“Our two countries are similar, yet so different,” I thought. Our conversation continued as we prepared our meals, with topics ranging from climate change to the upcoming presidential election to Britain’s exit from the European Union. However, I could not shake the fact that I knew so little about a topic so crucial to my generation.

After I abruptly returned home from the United Kingdom because of the global pandemic, my conversation with my flat mate lingered in my mind. Before the coronavirus surpassed climate change headlines, I had seen the number of internet postings regarding protests to protect the planet dramatically increase. Yet the idea of our planet becoming barren and unlivable in a not-so-distant future had previously upset me to the point where a part of me refused to deal with it. After I returned from studying abroad, I decided to educate myself on the climate crisis.

My quest for climate change knowledge required a thorough understanding of the difference between “climate change” and “global warming.” Climate change is defined as “a pattern of change affecting global or regional climate,” based on “average temperature and rainfall measurements” as well as the frequency of extreme weather events. 1   These varied temperature and weather events link back to both natural incidents and human activity. 2   Likewise, the term global warming was coined “to describe climate change caused by humans.” 3   Not only that, but global warming is most recently attributed to an increase in “global average temperature,” mainly due to greenhouse gas emissions produced by humans. 4

I next questioned why the term “climate change” seemed to take over the term “global warming” in the United States. According to Frank Luntz, a leading Republican consultant, the term “global warming” functions as a rather intimidating phrase. During George W. Bush’s first presidential term, Luntz argued in favor of using the less daunting phrase “climate change” in an attempt to overcome the environmental battle amongst Democrats and Republicans. 5   Since President Bush’s term, Luntz remains just one political consultant out of many politicians who has recognized the need to address climate change. In an article from 2019, Luntz proclaimed that political parties aside, the climate crisis affects everyone. Luntz argued that politicians should steer clear of trying to communicate “the complicated science of climate change,” and instead engage voters by explaining how climate change personally impacts citizens with natural disasters such as hurricanes, tornadoes, and forest fires. 6   He even suggested that a shift away from words like “sustainability” would gear Americans towards what they really want: a “cleaner, safer, healthier” environment. 7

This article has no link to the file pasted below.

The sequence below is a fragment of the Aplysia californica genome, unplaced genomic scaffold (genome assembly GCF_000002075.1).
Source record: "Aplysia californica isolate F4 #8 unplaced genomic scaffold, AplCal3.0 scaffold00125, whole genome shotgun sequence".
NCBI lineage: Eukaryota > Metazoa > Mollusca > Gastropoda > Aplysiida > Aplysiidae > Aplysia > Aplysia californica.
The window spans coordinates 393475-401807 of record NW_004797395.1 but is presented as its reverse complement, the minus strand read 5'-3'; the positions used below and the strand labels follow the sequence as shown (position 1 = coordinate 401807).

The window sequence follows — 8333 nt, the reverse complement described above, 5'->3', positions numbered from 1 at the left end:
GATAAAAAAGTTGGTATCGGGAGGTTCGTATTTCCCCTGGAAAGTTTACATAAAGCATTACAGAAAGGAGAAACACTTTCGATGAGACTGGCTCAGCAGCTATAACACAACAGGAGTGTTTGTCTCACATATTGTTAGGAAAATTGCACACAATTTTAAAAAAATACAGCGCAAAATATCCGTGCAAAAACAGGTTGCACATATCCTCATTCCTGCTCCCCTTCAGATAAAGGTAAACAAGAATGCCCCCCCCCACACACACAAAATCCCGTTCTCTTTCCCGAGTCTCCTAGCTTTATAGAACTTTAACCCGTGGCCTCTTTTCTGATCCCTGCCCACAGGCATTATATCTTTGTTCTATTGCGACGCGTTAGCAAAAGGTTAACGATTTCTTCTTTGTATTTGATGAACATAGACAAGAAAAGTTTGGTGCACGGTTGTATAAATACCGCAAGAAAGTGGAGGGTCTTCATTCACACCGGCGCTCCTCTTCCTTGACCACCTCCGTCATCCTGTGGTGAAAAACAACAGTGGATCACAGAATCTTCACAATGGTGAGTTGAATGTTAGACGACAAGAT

The idea of a cleaner and heathier environment remains easier said than done. The Paris Climate Agreement, introduced in 2015, began the United Nations’ “effort to combat global climate change.” 8   This agreement marked a global initiative to “limit global temperature increase in this century to 2 degrees Celsius above preindustrial levels,” while simultaneously “pursuing means to limit the increase to 1.5 degrees.” 9    Every country on earth has joined together in this agreement for the common purpose of saving our planet. 10   So, what could go wrong here? As much as this sounds like a compelling step in the right direction for climate change, President Donald Trump thought otherwise. In June 2017, President Trump announced the withdrawal of the United States from the Paris Agreement with his proclamation of climate change as a “’hoax’ perpetrated by China.” 11   President Trump continued to question the scientific facts behind climate change, remaining an advocate for the expansion of domestic fossil fuel production. 12   He reversed environmental policies implemented by former President Barack Obama to reduce fossil fuel use. 13

Trump’s actions against the Paris Agreement, however, fail to represent the beliefs of Americans as a whole. The majority of American citizens feel passionate about the fight against climate change. To demonstrate their support, some have gone as far as creating initiatives including America’s Pledge and We Are Still In. 14   Although the United States officially exited the Paris Agreement on November 4, 2020, this withdrawal may not survive permanently. 15   According to experts, our new president “could rejoin in as short as a month’s time.” 16   This offers a glimmer of hope.

The Paris Agreement declares that the United States will reduce greenhouse gas emission levels by 26 to 28 percent by the year 2025. 17   As a leader in greenhouse gas emissions, the United States needs to accept the climate crisis for the serious challenge that it presents and work together with other nations. The concept of working coherently with all nations remains rather tricky; however, I remain optimistic. I think we can learn from how other countries have adapted to the increased heating of our planet. During my recent study abroad experience in the United Kingdom, I was struck by Great Britain’s commitment to combating climate change.